The only problem?  The affordable butcher block (Ikea) was 5 hours away and butcher block offered online was back-ordered up to 6 weeks.  That was when my husband asked, "Why don't I just make them?"

Lucky for me, my father-in-law had literally a pile of 100-year-old oak wood from an old chicken house.  He also had the power tools needed to build the countertops. Although power tools are needed, the process is quite simple:

1.  Find your wood.  Good, straight boards without nails that have at least a quarter inch that can be planed down would be your ideal choice.  
2.  Plane boards to your desired thickness with a planer.  
3.  Cut slats to desired widths.
4.  Place all boards in a jig that keeps it square.
5.  Glue each slat with Tight Bond wood glue.
6.  Clamp pieces together.
7.  Place weight (at least 200 lbs) on top of countertop to keep boards from pushing up.
8.  Wait at least a few days for glue to cure.
9.  Attach backsplash.
10.  Sand to desired smoothness and to sand out any glue that has pushed out through the seams.
11.  Install!

Here is a picture of the butcher block being built.  

When my husband brought the countertops home to be installed, I was blown away by how beautiful they were.  I love all the little "imperfections" in the reclaimed wood, like the worm holes and nail holes.  To me, that's just another piece of history in our home.  

 The countertops are 1.5" thick.  See the old knot in the wood? 

There is also a backsplash.  I had not originally thought we would have one, but I love the additional warm wood in the white kitchen.  Do you see the nail holes at the top of the backsplash?

 I was worried that butcher block would be hard to maintain.  While I wasn't planning on using the surface for cutting, what if I damaged the surface?  How would it hold up with water?  I have been so pleased.  If you do have an imperfection, you simply sand the surface and reseal, but in the year I've had these (and I cook every day), I have not once had to sand out an imperfection.  While I am careful not to leave pools of water on the counter tops, they see dribbles of water, grease and other food ingredients every day.  

What product did I use to seal them?  I read about many different products and saw some wonderful reviews, but in the end I decided to use what my father-in-law recommended.  It's Behlen Salad Bowl Finish.  You can purchase it online; it is affordable and you will find it lasts a long time.  The instructions are provided on the product, but basically we sanded down the surface to a smooth finish and then applied a thin coat of the product with a lint-free white cloth.  We applied 3 coats initially, allowing the product to dry completely in between.  Every 4-6 months, I empty the countertops and reapply a coat. Once fully cured, salad bowl finish is completely food safe and non-toxic. It contains only FDA approved ingredients.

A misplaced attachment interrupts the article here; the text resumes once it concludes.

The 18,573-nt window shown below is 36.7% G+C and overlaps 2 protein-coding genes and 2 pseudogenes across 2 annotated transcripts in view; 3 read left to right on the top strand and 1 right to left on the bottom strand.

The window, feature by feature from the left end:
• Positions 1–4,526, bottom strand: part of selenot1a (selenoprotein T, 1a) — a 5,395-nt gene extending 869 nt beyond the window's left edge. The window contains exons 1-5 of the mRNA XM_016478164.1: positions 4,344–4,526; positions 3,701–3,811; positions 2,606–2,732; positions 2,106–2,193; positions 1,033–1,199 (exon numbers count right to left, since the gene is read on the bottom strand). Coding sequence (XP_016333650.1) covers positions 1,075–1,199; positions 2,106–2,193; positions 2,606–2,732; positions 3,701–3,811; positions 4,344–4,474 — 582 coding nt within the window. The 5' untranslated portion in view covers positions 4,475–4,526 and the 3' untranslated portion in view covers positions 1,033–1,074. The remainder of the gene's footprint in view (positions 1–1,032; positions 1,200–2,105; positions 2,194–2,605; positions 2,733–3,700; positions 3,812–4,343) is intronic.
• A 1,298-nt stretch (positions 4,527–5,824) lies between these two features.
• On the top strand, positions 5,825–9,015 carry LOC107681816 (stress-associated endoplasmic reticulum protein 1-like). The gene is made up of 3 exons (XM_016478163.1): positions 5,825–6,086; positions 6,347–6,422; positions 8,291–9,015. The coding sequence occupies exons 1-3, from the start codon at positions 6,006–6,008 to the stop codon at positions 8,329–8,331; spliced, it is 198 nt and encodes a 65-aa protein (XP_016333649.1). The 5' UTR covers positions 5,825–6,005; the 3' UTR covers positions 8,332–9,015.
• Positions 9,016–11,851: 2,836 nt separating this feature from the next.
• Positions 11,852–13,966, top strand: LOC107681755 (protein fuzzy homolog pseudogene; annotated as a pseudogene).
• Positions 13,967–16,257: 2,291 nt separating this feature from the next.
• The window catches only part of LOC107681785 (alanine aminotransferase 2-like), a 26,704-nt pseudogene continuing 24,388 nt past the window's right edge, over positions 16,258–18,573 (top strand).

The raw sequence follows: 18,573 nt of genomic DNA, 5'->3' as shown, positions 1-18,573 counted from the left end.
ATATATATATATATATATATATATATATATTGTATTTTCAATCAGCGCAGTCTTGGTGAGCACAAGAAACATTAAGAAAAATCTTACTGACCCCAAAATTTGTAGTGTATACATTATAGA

To clean the countertops, I typically use a mild dish soap with water and then dry with a cloth.  I also keep a spray bottle with white vinegar and water handy and use this combination often to disinfect the surface.  

Now that I have had the countertops for a year and realize how durable they are, I am not nearly as cautious as I was in the beginning, but I do try to keep the surface as dry as possible.  

If you are researching countertops, I cannot recommend butcher block enough!  It is sturdy, easily maintained, natural, and even has anti-bacterial properties. The definition of "reclaimed" is to bring into or return to a suitable condition for use.  I love that something beautiful was made out of an old pile of barn wood - something to be made for many more years of use.



Monday, February 13, 2012